THE REV. Bob Allen traveled to the edge four years ago when his 24-year-old daughter got diagnosed with breast cancer.
The pastor of Florissant Valley Christian Church in Florissant knew he had to be the strong one for everybody, including his congregation. But his brave front gave way late some nights, as he drove home alone or awakened in the middle of the night.
It got worse before it got better: Allen's daughter died in February. But the pastor found help in a support group at a private counseling agency that specializes in treating problems of ministers.
Who ministers to the ministers? More people than ever, and not enough, experts say. About a dozen nondenominational agencies in the St. Louis area counsel clergy. Not long ago there were few.
One of the oldest, Care and Counseling in Creve Coeur, has expanded to eight centers in the area. The interfaith agency treats about 300 ministers and church professionals a year for burnout, depression, alcoholism and improper sexual behavior.
Roman Catholic priests, nuns and brothers receive psychological counseling at two centers operated by or affiliated with the church.
The St. Louis Rabbinical Association operates an informal network of rabbis trained as counselors who give advice to fellow rabbis on a crisis hot line or refer them to professionals.
The Assemblies of God, one of the largest evangelical Christian denominations, recently established a 24-hour telephone hot line for troubled clergy to talk about stress. The callers are assured confidentiality, because many Assemblies of God ministers fear they will lose their jobs if they admit they need counseling. Sign From Minister
The pressures on ministers were underscored last summer, when the Rev. Timothy Brewer committed suicide. The popular pastor of Central Presbyterian Church in Clayton had just returned to the pulpit after losing a leg in an accident. He left a note saying there were few places that a depressed inister can go for help without ruining his ministry.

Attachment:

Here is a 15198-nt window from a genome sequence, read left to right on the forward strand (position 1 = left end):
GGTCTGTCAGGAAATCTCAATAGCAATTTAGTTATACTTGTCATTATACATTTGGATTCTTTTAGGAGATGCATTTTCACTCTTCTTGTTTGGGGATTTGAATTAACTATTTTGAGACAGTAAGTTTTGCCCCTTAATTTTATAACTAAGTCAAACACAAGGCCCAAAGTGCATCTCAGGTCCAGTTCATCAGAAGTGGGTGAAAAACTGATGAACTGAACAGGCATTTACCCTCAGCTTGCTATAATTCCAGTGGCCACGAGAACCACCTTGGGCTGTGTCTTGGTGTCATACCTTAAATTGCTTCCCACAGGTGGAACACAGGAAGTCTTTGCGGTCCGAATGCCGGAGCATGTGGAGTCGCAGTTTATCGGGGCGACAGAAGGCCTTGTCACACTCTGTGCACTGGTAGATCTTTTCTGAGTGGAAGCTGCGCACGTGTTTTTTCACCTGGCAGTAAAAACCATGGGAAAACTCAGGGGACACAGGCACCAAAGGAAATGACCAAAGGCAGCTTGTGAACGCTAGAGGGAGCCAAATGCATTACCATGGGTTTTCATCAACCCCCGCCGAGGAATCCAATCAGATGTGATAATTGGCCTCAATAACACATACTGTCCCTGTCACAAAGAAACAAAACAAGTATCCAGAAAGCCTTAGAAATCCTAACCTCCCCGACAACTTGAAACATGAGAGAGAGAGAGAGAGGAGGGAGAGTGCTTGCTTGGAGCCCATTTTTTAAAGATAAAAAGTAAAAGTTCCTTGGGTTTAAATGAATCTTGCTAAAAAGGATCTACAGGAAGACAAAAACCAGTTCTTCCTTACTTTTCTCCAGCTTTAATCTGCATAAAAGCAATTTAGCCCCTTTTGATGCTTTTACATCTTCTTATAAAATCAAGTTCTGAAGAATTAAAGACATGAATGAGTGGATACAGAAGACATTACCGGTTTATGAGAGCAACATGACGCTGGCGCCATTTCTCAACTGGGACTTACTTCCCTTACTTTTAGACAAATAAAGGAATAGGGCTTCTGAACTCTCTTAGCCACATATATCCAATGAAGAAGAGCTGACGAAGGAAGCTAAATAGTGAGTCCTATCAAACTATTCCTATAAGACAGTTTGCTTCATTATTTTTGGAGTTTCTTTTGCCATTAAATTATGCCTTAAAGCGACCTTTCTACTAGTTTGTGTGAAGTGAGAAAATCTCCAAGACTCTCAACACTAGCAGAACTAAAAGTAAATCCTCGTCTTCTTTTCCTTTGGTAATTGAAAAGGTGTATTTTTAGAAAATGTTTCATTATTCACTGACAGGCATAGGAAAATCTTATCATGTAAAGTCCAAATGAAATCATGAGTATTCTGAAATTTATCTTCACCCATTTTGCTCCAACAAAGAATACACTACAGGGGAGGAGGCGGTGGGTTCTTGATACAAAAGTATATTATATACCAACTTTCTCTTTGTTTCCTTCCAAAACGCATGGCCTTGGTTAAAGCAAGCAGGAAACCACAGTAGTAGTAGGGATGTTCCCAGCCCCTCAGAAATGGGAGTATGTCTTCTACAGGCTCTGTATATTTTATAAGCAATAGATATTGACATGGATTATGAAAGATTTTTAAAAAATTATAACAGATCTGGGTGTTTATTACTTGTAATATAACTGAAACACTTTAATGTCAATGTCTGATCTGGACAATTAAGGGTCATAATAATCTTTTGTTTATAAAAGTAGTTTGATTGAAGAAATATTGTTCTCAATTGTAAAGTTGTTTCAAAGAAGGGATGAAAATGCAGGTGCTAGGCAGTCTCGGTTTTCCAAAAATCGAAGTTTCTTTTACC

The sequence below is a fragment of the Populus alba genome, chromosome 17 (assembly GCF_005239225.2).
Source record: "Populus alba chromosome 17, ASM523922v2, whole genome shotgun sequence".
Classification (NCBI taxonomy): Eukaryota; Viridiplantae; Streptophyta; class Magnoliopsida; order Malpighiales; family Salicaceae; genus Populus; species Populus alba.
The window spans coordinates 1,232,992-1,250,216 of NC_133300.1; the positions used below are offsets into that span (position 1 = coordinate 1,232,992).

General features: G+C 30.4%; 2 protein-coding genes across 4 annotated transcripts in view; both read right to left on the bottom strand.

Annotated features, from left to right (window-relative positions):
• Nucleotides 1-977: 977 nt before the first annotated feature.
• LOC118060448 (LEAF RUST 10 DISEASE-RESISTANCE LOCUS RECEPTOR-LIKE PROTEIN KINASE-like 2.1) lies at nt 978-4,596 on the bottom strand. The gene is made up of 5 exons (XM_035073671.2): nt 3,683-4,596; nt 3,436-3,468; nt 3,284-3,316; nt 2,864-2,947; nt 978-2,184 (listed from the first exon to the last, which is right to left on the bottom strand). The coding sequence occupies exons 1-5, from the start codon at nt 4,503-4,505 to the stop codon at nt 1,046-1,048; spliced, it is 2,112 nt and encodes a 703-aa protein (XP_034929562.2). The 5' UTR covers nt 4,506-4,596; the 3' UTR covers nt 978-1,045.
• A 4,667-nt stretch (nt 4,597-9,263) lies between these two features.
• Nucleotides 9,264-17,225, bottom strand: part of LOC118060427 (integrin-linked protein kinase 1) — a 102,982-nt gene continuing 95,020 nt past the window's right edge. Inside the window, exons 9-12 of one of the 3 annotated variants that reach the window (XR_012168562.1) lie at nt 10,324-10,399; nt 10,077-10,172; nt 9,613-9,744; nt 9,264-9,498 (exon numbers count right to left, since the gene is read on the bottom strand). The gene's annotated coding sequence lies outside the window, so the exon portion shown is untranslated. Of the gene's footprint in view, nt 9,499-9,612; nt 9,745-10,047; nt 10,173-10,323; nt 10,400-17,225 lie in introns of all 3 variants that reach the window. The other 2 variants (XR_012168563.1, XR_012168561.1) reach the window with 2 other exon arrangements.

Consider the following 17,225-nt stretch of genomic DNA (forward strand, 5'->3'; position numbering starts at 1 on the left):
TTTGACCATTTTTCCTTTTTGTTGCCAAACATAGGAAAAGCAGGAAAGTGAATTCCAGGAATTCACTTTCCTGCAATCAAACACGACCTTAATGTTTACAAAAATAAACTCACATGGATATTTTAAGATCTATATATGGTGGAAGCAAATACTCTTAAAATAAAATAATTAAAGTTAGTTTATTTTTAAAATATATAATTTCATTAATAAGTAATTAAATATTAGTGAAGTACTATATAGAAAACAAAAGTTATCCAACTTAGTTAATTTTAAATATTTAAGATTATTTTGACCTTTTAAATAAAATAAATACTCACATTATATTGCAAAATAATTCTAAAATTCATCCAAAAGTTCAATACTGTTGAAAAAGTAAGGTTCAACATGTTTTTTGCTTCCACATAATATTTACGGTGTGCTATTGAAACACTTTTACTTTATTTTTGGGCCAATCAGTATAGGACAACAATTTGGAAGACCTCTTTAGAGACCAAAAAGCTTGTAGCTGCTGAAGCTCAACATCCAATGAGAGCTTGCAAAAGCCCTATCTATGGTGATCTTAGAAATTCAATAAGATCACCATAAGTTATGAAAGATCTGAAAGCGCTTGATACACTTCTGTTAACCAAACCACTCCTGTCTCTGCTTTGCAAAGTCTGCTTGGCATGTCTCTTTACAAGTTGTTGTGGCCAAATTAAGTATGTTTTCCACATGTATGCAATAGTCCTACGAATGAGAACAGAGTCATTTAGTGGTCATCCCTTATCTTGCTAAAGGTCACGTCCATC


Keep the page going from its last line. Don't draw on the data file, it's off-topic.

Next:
The Rev. Dale Kuhn, a 15-year veteran on the Care and Counseling staff and a Lutheran minister, said parishioners often hold their pastors up to an impossible godlike standard.
The family of a busy, preoccupied pastor can easily feel neglected and depressed and may need therapy as much as the pastor, Kuhn said.
"The pastor feels his call is from God also and that the congregation must come first," he said. "I say the family must come first because the minister who cannot take care of his own family cannot serve others well."
Clergy spouses and children often live in a fishbowl.
"Clergy families can't be normal families," Kuhn said. "The wives must be on all sorts of church committees and submerge their personalities. The children can't be normal kids and step out of line every once in a while. This creates a lot of stress for all. …